- A professional poet and singer, as among the ancient Celts, whose occupation was to compose and sing verses in honor of the heroic achievements of princes and brave men.
- 1924: ARISTOTLE. Metaphysics. Translated by W. D. Ross. Nashotah, Wisconsin, USA: The Classical Library, 2001. Available at: <http://www.classicallibrary.org/aristotle/metaphysics/>. Book 1, Part 2.
- : But the divine power cannot be jealous (nay, according to the proverb, 'bards tell a lie'),
- Hence: A poet; as, the bard of Avon.
- (Armor) A piece of defensive (or, sometimes, ornamental) armor for a horse's neck, breast, and flanks; a barb. (Often in the plural.)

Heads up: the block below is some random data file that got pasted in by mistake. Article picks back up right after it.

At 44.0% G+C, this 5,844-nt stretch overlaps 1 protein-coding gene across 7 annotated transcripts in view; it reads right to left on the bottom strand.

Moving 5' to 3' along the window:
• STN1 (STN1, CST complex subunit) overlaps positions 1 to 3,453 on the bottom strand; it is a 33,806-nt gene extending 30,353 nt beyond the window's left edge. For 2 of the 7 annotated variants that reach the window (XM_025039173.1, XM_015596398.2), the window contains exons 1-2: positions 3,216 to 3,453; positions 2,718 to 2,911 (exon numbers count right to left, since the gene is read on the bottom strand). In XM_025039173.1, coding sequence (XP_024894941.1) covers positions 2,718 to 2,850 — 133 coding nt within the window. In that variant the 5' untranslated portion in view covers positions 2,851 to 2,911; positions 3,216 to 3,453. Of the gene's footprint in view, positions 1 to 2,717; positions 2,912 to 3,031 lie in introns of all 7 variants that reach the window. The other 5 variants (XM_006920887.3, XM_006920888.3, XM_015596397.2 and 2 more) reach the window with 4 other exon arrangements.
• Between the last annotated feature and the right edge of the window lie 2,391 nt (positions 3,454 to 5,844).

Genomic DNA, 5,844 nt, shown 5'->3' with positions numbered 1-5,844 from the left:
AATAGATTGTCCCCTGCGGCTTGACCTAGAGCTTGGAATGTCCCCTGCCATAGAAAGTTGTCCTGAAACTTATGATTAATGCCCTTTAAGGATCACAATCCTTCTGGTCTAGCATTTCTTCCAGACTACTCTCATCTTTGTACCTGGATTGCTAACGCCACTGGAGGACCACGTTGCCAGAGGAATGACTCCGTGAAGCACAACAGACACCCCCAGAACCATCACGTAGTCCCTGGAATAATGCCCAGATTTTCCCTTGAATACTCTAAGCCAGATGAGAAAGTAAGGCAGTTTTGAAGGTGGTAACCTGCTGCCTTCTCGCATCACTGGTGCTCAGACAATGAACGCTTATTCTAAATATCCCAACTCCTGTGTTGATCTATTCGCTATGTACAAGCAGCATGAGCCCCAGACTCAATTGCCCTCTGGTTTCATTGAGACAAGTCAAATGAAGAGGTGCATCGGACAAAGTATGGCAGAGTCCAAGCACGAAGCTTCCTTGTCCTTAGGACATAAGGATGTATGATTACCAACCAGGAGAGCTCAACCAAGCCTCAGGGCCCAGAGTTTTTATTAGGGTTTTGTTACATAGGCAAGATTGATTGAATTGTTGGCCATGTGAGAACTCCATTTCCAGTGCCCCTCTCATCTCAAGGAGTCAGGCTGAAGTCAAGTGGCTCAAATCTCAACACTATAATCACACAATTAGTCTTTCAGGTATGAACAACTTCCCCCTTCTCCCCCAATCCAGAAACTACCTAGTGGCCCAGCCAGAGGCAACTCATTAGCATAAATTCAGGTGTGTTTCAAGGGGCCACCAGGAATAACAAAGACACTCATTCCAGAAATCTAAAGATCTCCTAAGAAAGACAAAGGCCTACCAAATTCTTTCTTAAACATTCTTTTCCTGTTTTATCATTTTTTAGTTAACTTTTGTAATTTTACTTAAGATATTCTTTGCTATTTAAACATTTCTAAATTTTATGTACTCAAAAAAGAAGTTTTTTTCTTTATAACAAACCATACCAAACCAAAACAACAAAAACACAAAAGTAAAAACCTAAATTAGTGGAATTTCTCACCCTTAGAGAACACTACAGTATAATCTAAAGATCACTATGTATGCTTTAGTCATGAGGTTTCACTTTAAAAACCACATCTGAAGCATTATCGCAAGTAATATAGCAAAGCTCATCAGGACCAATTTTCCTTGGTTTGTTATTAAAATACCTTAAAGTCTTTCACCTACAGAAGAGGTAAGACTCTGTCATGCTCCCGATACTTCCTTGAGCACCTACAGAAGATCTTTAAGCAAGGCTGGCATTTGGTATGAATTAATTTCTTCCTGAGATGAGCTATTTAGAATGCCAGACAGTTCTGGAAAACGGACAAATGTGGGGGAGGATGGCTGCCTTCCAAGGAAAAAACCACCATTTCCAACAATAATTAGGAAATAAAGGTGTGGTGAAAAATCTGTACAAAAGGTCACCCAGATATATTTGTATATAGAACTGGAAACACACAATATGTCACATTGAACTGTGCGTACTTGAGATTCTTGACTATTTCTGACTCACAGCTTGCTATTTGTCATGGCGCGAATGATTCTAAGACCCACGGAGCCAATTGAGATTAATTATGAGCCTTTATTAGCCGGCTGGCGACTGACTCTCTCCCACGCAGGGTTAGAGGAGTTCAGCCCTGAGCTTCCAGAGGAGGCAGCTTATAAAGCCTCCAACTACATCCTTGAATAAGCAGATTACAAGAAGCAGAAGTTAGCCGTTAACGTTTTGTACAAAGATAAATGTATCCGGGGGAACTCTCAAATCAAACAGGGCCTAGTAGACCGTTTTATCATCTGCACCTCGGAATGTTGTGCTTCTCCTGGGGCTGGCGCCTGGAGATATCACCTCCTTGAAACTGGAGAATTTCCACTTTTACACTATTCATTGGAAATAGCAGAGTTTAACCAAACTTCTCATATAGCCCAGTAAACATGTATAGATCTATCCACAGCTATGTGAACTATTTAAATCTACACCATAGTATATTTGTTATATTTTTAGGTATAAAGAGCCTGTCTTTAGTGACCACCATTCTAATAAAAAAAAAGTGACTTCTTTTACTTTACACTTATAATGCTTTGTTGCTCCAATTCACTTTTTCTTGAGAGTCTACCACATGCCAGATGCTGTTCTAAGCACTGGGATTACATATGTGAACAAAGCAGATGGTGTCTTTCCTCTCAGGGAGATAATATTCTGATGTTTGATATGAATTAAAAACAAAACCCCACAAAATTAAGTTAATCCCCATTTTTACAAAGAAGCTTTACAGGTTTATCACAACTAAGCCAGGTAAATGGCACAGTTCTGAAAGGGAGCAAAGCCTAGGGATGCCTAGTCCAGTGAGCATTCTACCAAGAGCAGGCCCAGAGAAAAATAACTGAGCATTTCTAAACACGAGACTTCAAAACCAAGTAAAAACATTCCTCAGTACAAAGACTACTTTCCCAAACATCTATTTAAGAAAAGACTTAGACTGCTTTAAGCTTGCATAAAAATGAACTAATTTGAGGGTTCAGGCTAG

- (Armor) Defensive armor formerly worn by a man at arms.
- (Cookery) A thin slice of fat bacon used to cover any meat or game.
- The exterior covering of the trunk and branches of a tree; the rind.
- Specifically, Peruvian bark.
- (Armor) To cover a horse in defensive armor.
- 1786: The defensive armor with which the horses of the ancient knights or man at arms, men at arms were covered, or, to use the language of the time, barded, consisted of the following pieces made either of metal or jacked leather, the Chamfron, Chamfrein or Shaffron, the Criniere or Main Facre, the Poitrenal, Poitral or Breast Plate, and the Croupiere or Buttock Piece. " Francis Grose, A Treatise on Ancient Armour and Weapons, page 29.
- (Cookery) To cover (meat or game) with a thin slice of fat bacon.
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